A diamond bracelet, an oil painting, a high-tech sound system for your home theatre, or a rare baseball card – these and other high-value items may not be covered under a standard homeowners insurance policy.
Protect your valuables with these tips.
1 – Review Your Insurance Coverage
Your homeowners insurance policy has certain limits of coverage for high-value items, such as jewelry, high-tech equipment, and art. If the cost of replacing your high-value items exceeds your policy limit, you will want to purchase scheduled personal property coverage.
Check your policy to see what is covered – or better yet, meet with your insurance advisor to identify any gaps in coverage.
2 – Identify High-Value Items
The items you will need to cover with scheduled personal property coverage will depend on your current homeowners policy. Once you have reviewed your coverage with your insurance agent, you’ll have a better idea of what items need additional coverage.
Some items that may need to be listed on a scheduled personal property policy include the following:
- Musical Instruments
- Collections (coins, stamps, baseball cards, etc.)
- Electronic equipment such as cameras, computers, televisions, and sound systems
Make sure your insurance agent knows if you own any of these items and what their value is. From there, your agent will be able to advise accordingly when it comes to purchasing additional coverage. Generally speaking, any item worth more than $1,000 to $2,000 should have additional coverage.
When identifying your high-value items, ask yourself: “Is the value of the item mainly sentimental?” and “Is the item irreplaceable?” If the answer to either of these questions is “yes,” you might consider foregoing insurance. But talk with your insurance agent about these items before making that decision.
3 – Purchase Scheduled Personal Property Coverage
Once you have identified your high-value items, you can protect those items by purchasing scheduled personal property coverage. Your insurance agent can work with you to set up this additional coverage.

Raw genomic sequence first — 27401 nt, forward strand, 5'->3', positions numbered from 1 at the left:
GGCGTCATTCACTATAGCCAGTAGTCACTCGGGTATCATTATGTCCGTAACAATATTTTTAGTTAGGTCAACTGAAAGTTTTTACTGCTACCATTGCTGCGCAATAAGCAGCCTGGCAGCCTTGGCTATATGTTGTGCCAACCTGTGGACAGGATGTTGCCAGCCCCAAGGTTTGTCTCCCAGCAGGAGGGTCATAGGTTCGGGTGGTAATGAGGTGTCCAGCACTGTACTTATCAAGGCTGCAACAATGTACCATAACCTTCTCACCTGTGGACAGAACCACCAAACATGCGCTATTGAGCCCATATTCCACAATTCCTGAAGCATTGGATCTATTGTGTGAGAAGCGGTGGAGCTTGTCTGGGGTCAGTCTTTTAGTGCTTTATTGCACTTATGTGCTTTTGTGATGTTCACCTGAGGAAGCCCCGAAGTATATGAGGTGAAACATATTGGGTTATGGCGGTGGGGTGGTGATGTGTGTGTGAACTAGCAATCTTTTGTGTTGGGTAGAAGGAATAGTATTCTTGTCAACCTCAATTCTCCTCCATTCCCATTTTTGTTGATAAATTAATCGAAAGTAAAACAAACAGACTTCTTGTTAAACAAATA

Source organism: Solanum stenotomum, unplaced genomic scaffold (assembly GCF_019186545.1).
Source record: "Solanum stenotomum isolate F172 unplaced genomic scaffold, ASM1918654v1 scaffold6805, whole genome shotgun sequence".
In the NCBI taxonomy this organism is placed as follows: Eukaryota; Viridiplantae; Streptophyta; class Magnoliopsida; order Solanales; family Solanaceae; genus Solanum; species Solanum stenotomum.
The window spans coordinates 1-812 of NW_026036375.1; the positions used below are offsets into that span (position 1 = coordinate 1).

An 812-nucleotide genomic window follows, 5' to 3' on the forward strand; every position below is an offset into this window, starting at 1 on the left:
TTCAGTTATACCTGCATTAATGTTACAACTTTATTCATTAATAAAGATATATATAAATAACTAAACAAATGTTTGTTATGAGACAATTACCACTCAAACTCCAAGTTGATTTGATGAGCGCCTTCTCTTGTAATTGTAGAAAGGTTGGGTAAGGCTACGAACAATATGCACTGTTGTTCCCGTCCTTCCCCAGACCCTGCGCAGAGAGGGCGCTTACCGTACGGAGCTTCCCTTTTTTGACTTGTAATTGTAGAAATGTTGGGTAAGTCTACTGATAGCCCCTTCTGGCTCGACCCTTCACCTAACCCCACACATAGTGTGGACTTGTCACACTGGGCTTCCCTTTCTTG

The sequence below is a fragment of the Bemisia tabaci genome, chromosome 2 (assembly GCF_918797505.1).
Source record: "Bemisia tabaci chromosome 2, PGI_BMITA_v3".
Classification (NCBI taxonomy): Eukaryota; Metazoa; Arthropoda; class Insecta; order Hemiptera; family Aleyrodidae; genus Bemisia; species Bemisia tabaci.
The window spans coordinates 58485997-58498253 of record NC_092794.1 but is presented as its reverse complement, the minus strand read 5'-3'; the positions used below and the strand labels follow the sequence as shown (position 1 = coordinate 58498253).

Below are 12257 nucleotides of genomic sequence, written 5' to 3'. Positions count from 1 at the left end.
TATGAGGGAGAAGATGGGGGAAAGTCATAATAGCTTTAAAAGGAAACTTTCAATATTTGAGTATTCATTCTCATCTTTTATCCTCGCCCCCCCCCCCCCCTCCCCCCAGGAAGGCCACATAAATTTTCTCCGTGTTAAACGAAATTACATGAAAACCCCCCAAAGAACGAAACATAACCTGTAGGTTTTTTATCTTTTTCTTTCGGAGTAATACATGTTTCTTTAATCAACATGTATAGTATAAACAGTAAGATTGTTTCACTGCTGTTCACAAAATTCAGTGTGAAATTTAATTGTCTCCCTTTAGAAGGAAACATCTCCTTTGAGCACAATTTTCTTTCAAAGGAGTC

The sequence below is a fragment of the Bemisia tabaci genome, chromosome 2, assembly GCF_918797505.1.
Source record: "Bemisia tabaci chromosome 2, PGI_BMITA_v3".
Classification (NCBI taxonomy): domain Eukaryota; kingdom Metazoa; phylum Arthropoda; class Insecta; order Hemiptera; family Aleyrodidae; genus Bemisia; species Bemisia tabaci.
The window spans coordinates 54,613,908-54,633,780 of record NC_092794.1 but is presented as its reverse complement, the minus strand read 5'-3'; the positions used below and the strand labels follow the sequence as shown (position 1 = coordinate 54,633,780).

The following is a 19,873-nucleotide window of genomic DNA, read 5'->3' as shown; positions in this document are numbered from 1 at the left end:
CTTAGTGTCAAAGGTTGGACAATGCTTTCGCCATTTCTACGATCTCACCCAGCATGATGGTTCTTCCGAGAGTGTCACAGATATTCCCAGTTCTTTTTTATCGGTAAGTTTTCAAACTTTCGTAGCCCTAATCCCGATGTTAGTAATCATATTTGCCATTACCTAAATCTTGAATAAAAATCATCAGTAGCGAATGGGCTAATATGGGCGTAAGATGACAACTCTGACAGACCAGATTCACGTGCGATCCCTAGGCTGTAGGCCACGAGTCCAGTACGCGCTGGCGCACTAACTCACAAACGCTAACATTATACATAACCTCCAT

Here are a few things to keep in mind:
- Consider your deductible amounts. The amount of your deductible impacts your policy premium (the cost of the policy). Any time you make a change to your policy, it is a good idea to look at your deductibles and see if any adjustments need to be made.
- Have an expert appraise the items you will be insuring. If you don’t know the value of the items you are ensuring, or if your insurance company requires it, you will need an expert appraisal. Each item should be listed with a description and the appraised value. In some cases, a bill of sale for recently-acquired items may be accepted by your insurance company in place of an appraisal.
- There may be a limit on the value you can insure even under scheduled personal property coverage. If you have items that are above this limit, they will need to be insured under a different policy. Your insurance agent can make sure you have the right coverage for your needs if they are aware of the high-value items that you own.
4 – Keep Thorough Documentation
Should you ever have to file a claim on one of your high-value items, here are some things you can do to make the claims process go more smoothly:
- Keep copies of store receipts for purchases of high-value items.
- Take pictures of all high-value items. Lost or stolen pieces of jewelry can sometimes be recreated if the jeweler has a good photograph to work from. A picture also serves as a clear and permanent record of what the item is and the condition it is in.
- Keep copies of appraisals, photos of high-value items, and purchase receipts in your safe or a safe deposit box. Additionally, to save space and avoid faded paper receipts and appraisals, scan all documentation and store on a cloud-based service.
5 – Store Items Securely
Keep your jewelry and other high-value items in a secure place when not in use. The best options are a safe in your home or a safe deposit box.
For additional information and assistance in protecting your high-value items, please contact your Leavitt Group insurance advisor.